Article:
Every Surf Town needs a Good Surf Shop

May 3, 2017

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Every Surf Town needs a Good Surf Shop

Nick Krieger prepares to take surfers out at beautiful Bolinas, California.

Nick Krieger prepares to take surfers out at beautiful Bolinas, California.

Courtesy of Mark Stefanski

Nick Krieger prepares to take surfers out at beautiful Bolinas, California.

Courtesy of Mark Stefanski

Courtesy of Mark Stefanski

Nick Krieger prepares to take surfers out at beautiful Bolinas, California.

The allure of the ocean beckons many individuals at some point in their life. Whether it is the adrenaline packed rides, ever changing conditions and opportunities, or the social aspect, surfing can be addicting for an entire lifetime.

To Nick Krieger, the founder of 2 Mile Shop and current leader of all Bolinas Surf Lesson’s operations, surfing found him at a young age. He grew up in Bolinas California and began surfing at 11. He is now 39 and has been surfing consistently for 28 years.

Drew Reinstein, the current owner of 2 Mile Surf Shop, discovered the joys of surfing later, “I learned to surf when I went to college. So when I was 17 years old in Santa Cruz, and I am 51 now so about 34 years. There was a class actually. A PE class where you could learn to surf and some friends talked me into it.” While college helped Reinstein find surfing, surfing pulled Krieger away from college.

“That was my problem. I would go from Bolinas and I would get to Tam Junction and I would be like, oh I could go to class or I could go to Ocean Beach or Cronkhite. I got a really good grade in ceramics and I took weight training and a swimming course,” Krieger reveals.

Shannon Savage, a nature camp instructor and part-time surf instructor at 2 Mile, found surfing only three years ago in a completely different way than Krieger or Reinstein: “[It was] actually a person, someone that I fell in love with. We are not together anymore, but he definitely helped me get into [surfing].”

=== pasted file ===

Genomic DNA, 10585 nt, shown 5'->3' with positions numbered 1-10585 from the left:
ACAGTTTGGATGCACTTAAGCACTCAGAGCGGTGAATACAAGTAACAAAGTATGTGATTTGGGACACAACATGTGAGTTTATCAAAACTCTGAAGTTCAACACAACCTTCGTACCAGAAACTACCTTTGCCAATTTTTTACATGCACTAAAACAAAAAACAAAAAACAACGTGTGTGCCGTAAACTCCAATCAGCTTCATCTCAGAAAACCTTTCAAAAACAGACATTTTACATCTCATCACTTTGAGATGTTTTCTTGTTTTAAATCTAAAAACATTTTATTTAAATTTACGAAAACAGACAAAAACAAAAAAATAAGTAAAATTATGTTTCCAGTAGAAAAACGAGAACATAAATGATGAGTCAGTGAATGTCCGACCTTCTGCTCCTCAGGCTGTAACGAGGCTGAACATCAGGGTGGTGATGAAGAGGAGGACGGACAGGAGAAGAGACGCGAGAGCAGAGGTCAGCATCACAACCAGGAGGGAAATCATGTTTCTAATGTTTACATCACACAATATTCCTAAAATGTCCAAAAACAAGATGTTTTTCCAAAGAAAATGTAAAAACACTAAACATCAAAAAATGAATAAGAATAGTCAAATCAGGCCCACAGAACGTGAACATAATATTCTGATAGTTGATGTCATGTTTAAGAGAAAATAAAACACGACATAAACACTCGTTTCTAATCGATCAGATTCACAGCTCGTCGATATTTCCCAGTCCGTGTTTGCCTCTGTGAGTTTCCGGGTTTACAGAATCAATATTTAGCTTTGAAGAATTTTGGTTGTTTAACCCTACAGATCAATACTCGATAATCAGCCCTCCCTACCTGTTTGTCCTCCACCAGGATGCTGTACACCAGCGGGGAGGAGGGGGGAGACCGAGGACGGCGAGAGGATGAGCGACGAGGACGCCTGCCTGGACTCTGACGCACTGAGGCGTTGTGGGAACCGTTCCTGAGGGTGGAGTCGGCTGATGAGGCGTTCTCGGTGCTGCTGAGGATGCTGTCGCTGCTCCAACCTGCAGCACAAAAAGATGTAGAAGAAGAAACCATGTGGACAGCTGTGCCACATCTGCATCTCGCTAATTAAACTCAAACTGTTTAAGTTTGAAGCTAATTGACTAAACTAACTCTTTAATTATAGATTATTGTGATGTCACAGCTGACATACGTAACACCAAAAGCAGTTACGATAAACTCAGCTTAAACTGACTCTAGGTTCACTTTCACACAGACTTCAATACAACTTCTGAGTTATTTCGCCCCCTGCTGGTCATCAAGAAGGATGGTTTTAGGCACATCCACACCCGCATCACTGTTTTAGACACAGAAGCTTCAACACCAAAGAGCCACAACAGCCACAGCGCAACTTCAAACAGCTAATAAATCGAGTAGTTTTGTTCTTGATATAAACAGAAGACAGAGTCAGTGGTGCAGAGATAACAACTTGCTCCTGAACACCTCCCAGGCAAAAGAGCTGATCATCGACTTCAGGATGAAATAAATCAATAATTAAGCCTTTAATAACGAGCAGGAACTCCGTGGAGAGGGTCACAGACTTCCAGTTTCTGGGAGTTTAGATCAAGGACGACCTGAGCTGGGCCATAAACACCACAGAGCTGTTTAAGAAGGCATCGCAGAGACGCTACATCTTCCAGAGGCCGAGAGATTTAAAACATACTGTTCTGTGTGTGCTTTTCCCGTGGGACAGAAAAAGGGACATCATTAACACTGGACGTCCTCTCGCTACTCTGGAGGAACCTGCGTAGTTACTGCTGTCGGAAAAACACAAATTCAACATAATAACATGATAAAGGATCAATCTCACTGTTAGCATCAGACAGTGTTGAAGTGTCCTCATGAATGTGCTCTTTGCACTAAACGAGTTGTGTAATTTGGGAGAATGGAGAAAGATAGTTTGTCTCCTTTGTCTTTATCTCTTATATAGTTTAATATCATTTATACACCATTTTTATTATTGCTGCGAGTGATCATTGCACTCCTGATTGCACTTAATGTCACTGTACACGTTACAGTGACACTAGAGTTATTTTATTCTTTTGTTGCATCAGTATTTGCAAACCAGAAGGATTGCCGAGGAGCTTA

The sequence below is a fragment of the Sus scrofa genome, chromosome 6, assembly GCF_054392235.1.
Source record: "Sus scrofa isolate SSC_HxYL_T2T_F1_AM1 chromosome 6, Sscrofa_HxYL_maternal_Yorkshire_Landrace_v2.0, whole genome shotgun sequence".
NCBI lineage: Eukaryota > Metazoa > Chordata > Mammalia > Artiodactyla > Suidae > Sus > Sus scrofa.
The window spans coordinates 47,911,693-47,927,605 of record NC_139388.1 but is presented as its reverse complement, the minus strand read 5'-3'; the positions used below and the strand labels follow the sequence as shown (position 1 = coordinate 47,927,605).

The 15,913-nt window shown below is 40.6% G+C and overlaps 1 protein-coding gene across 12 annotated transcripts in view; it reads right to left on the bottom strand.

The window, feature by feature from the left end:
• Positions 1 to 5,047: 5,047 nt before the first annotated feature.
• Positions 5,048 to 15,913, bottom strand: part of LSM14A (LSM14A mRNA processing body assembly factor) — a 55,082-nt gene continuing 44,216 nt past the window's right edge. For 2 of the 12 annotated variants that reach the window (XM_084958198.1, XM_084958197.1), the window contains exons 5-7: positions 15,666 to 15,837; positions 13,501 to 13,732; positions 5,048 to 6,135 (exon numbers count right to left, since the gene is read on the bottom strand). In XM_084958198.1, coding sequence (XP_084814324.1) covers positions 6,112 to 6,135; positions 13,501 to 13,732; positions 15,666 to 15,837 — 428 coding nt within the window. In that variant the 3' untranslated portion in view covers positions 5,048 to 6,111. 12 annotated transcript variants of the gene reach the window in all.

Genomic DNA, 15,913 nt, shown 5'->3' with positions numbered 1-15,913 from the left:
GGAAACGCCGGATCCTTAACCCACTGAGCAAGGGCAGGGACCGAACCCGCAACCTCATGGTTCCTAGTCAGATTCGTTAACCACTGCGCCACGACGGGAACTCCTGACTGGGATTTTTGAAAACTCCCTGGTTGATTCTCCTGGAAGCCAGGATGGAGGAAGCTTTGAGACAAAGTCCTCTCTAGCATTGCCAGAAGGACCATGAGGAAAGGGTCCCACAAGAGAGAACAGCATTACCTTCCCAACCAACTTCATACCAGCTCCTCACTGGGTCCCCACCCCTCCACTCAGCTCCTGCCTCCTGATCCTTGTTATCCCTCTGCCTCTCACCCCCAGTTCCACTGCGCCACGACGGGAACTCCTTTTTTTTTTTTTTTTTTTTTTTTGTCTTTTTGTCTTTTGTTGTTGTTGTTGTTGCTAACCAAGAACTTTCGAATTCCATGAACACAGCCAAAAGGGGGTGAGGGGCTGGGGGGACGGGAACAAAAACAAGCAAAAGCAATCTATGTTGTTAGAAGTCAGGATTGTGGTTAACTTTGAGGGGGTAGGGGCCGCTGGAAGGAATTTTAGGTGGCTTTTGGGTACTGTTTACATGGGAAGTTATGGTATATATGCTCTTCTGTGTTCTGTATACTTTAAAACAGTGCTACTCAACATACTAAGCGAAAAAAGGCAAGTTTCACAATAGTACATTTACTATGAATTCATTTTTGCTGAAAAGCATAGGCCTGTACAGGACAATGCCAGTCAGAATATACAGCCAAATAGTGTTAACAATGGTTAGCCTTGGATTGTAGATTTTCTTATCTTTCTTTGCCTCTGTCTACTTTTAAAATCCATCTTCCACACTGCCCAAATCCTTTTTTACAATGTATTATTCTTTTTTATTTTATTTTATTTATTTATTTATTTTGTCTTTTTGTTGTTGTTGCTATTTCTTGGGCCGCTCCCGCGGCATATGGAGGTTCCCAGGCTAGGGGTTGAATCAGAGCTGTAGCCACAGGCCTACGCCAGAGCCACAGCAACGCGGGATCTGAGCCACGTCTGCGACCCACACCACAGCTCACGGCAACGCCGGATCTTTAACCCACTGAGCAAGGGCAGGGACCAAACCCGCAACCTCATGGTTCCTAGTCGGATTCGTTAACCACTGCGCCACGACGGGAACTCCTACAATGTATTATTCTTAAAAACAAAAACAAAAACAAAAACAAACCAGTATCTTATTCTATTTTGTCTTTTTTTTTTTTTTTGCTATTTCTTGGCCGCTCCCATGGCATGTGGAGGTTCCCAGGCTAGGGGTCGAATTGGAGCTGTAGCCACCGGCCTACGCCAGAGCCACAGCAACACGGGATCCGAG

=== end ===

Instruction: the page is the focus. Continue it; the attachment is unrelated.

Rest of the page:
The impact of surfing is different from surfer to surfer. Savage says, “[surfing] has definitely become my practice. I don’t go to church, but I think it is the closest thing to a spiritual practice.” Krieger, on the other hand, does not see it as a religion. He says, “it could definitely be a lifestyle, a sport, a passion. It’s definitely a lifestyle, but it is also my job, so I guess I am kinda fortunate because even if I don’t get the opportunity to surf when I go to work, I go surf. So I am forced to have it as a lifestyle and I like it.”

Reinstein acknowledges that almost all of his life has been influenced and impacted by surfing.
“To me, it is a lifestyle. It will change your life. I know for years and years I based all my free time and where I went on is there surf? If you say and my wife has said, ‘We are going to a family reunion in North Dakota’. Well, there is no surf in North Dakota so I do not want to go. I don’t want to travel anywhere that doesn’t have the potential for me to surf. So you build your lifestyle around: where am I going to go surf?”

Courtesy of Drew Reinstein
Drew Reinstein walking out of the water at Bolinas California.

The connection to the ocean, nature, and surfing is so precious that people build their lives around Bolinas to the point where some people can become protective. Bolinas has a reputation for being localized or exclusive to tourists and newcomers. There is an unwritten code stating who can be categorized as a Bolinas local. Reinstein who currently lives in Petaluma, but works, surfs, and now even has a small place above the shop does not consider himself to be a local at all: “I think you have to be born and raised here to be a Bolinas local.”

Krieger explains, “What’s funny is that a lot of people will move here and become super extreme locals and tell other people to leave, but then there are other people that have been here longer and are super low key and don’t even care. There is always somebody that is going to think you are not local enough.”